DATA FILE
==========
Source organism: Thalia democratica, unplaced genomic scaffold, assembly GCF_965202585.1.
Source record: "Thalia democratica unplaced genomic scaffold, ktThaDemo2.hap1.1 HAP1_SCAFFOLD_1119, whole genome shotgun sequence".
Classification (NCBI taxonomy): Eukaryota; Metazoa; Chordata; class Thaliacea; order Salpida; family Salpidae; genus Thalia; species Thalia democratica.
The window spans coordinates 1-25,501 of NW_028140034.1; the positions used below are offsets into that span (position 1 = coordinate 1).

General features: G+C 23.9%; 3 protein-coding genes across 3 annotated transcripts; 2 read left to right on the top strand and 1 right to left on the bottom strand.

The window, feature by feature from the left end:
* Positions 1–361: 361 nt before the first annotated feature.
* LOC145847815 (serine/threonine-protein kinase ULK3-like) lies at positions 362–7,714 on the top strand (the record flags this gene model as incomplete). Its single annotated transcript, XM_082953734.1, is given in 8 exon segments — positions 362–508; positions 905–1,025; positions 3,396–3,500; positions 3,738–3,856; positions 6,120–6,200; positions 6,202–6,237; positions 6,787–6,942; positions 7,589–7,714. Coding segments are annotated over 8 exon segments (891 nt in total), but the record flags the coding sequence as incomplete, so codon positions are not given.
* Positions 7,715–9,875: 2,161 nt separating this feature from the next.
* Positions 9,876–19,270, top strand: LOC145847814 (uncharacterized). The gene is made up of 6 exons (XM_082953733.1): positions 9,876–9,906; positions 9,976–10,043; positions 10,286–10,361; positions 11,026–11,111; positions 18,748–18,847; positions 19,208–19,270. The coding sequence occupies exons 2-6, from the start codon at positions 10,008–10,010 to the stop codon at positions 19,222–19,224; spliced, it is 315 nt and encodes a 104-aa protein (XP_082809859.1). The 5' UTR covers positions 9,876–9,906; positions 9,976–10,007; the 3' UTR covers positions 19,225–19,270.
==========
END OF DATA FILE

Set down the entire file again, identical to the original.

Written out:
Source organism: Thalia democratica, unplaced genomic scaffold, assembly GCF_965202585.1.
Source record: "Thalia democratica unplaced genomic scaffold, ktThaDemo2.hap1.1 HAP1_SCAFFOLD_1119, whole genome shotgun sequence".
Classification (NCBI taxonomy): Eukaryota; Metazoa; Chordata; class Thaliacea; order Salpida; family Salpidae; genus Thalia; species Thalia democratica.
The window spans coordinates 1-25,501 of NW_028140034.1; the positions used below are offsets into that span (position 1 = coordinate 1).

General features: G+C 23.9%; 3 protein-coding genes across 3 annotated transcripts; 2 read left to right on the top strand and 1 right to left on the bottom strand.

The window, feature by feature from the left end:
* Positions 1–361: 361 nt before the first annotated feature.
* LOC145847815 (serine/threonine-protein kinase ULK3-like) lies at positions 362–7,714 on the top strand (the record flags this gene model as incomplete). Its single annotated transcript, XM_082953734.1, is given in 8 exon segments — positions 362–508; positions 905–1,025; positions 3,396–3,500; positions 3,738–3,856; positions 6,120–6,200; positions 6,202–6,237; positions 6,787–6,942; positions 7,589–7,714. Coding segments are annotated over 8 exon segments (891 nt in total), but the record flags the coding sequence as incomplete, so codon positions are not given.
* Positions 7,715–9,875: 2,161 nt separating this feature from the next.
* Positions 9,876–19,270, top strand: LOC145847814 (uncharacterized). The gene is made up of 6 exons (XM_082953733.1): positions 9,876–9,906; positions 9,976–10,043; positions 10,286–10,361; positions 11,026–11,111; positions 18,748–18,847; positions 19,208–19,270. The coding sequence occupies exons 2-6, from the start codon at positions 10,008–10,010 to the stop codon at positions 19,222–19,224; spliced, it is 315 nt and encodes a 104-aa protein (XP_082809859.1). The 5' UTR covers positions 9,876–9,906; positions 9,976–10,007; the 3' UTR covers positions 19,225–19,270.